As breakthrough discoveries in bioengineering become more crucial to fundamental global issues, including health, food production and water supplies, UC San Diego's Jacobs School of Engineering's top ranked bioengineering department continues to be on the cutting edge of this field. The Siebel Foundation has recognized the Jacob School's pioneering efforts with a $2 million endowment to fund fellowships for some of its top bioengineering graduate students. The fellowships will be administered by the UCSD Institute for Engineering in Medicine (IEM), in collaboration with the Jacobs School. The IEM brings together faculty in engineering, medicine and pharmaceutical sciences who are collaborating on novel approaches to medicine.
This is the first year the Seibel Scholars program which recognizes the most talented students at the world's leading graduate schools of business and computer science will include top students from leading universities that are breaking new ground in bioengineering. The Jacobs School of Engineering established one of the first bioengineering departments in the country, and it is currently ranked No. 2 by U.S. News & World Report for graduate students.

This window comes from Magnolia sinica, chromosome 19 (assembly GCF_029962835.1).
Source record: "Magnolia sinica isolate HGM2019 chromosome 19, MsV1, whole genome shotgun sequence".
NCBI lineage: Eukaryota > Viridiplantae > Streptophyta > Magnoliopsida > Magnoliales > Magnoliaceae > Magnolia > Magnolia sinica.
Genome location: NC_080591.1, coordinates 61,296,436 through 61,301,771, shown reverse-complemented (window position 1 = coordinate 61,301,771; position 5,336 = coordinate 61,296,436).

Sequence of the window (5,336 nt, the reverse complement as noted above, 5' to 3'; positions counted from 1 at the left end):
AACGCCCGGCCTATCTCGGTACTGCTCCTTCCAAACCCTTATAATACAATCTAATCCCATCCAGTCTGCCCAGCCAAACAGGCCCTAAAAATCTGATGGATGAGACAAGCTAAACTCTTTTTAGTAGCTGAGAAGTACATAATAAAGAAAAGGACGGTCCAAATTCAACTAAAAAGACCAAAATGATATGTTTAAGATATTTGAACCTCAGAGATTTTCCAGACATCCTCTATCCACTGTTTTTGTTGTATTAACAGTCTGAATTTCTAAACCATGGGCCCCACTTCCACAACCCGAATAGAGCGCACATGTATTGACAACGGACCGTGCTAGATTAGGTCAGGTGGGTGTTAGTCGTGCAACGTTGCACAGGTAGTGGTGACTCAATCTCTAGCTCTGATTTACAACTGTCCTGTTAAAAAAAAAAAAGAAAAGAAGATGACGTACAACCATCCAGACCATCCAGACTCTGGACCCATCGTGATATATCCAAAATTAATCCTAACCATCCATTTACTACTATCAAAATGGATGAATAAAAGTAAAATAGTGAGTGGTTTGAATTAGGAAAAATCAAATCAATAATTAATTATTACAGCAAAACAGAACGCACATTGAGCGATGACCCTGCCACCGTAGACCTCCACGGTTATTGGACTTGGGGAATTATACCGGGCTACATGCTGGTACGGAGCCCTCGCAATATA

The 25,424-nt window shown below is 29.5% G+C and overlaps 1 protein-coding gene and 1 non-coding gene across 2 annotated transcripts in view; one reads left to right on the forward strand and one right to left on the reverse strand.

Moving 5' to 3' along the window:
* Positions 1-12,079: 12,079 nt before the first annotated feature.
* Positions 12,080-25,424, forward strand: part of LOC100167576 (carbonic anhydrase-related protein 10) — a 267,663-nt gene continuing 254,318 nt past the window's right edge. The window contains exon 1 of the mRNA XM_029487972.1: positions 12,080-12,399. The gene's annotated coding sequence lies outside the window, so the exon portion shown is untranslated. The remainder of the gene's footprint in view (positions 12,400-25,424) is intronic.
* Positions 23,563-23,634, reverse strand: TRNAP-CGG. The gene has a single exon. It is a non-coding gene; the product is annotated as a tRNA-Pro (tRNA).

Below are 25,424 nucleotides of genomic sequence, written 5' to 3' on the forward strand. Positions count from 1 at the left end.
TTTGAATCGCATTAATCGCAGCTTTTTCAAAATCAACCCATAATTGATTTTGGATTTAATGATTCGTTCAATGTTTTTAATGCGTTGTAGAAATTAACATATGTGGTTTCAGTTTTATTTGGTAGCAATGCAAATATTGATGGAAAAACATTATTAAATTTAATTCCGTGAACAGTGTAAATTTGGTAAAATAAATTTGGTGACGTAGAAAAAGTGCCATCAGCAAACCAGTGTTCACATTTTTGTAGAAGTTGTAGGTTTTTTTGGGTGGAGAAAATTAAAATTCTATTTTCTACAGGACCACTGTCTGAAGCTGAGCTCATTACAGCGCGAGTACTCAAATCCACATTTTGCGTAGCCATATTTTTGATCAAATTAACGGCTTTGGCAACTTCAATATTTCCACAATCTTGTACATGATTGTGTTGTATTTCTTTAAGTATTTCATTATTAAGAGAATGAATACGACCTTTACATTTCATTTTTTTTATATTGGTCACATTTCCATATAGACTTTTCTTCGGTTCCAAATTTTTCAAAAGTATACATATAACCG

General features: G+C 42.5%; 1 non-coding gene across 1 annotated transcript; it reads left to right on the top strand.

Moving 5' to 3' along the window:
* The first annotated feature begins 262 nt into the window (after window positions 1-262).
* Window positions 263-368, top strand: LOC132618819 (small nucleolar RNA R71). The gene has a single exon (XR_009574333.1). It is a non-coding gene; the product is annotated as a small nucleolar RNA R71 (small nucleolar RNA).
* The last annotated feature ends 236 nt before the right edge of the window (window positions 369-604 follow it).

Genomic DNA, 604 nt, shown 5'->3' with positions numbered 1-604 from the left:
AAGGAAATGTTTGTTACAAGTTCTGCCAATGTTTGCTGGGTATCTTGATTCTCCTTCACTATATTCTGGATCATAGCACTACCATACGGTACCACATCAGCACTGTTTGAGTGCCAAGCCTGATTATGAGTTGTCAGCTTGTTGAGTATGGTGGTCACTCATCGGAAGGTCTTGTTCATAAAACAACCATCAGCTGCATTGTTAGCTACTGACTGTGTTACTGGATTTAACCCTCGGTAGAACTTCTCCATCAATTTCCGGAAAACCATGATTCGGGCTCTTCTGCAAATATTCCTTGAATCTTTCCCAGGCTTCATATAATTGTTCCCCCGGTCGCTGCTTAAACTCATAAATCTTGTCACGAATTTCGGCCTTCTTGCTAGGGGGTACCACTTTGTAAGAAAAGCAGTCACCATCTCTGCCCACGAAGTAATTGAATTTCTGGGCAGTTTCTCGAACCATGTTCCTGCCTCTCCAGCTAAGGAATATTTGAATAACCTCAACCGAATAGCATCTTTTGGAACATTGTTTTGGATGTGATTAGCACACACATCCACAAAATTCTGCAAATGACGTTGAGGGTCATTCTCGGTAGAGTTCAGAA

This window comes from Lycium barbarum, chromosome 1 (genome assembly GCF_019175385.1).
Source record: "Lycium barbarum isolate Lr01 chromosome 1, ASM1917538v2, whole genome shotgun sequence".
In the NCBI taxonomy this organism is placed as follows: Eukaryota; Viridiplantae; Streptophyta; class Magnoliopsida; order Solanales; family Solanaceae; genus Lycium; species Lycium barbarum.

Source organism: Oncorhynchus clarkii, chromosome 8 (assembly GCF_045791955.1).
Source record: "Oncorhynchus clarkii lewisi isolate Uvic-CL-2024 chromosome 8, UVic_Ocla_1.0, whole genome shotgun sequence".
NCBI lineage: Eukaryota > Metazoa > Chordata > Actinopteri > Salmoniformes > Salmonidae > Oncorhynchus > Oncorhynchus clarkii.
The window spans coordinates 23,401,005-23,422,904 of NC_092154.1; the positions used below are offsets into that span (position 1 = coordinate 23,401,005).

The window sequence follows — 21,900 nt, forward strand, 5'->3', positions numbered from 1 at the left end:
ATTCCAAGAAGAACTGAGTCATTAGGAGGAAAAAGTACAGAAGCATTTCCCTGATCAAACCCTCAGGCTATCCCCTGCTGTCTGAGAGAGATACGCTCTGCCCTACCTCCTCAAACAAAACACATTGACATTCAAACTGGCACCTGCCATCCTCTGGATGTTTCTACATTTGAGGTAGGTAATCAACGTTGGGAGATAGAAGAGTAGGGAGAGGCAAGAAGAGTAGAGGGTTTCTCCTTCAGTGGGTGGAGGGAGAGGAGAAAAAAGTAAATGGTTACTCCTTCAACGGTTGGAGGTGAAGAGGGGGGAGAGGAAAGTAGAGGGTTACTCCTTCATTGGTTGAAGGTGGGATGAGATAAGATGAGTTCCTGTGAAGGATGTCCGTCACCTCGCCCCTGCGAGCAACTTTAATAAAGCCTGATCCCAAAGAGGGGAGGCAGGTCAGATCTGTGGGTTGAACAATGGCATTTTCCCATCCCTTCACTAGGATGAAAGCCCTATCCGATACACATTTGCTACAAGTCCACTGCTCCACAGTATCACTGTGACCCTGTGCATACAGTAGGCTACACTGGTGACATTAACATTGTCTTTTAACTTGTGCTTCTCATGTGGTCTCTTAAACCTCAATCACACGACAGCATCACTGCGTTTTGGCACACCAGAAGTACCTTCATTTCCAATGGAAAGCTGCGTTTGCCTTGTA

"We are grateful to the Siebel Foundation for this generous gift," said Frieder Seible, Dean of the Jacobs School of Engineering at UC San Diego. "The Jacobs School commends the Foundation for its vision to include the leading bioengineering programs in the United States in the Siebel Scholars Program. We are pleased that our students have been recognized for the quality of their research in a wide-range of emerging areas, from systems biology to regenerative medicine. As Siebel Scholars, our bioengineering students are poised to make even greater strides in breakthrough discoveries that will benefit society."
Besides UC San Diego, the Siebel Foundation chose top bioengineering scholars at UC Berkeley, Johns Hopkins University, MIT, and Stanford University. Each inst
|Contact: Andrea Siedsma|
University of California - San Diego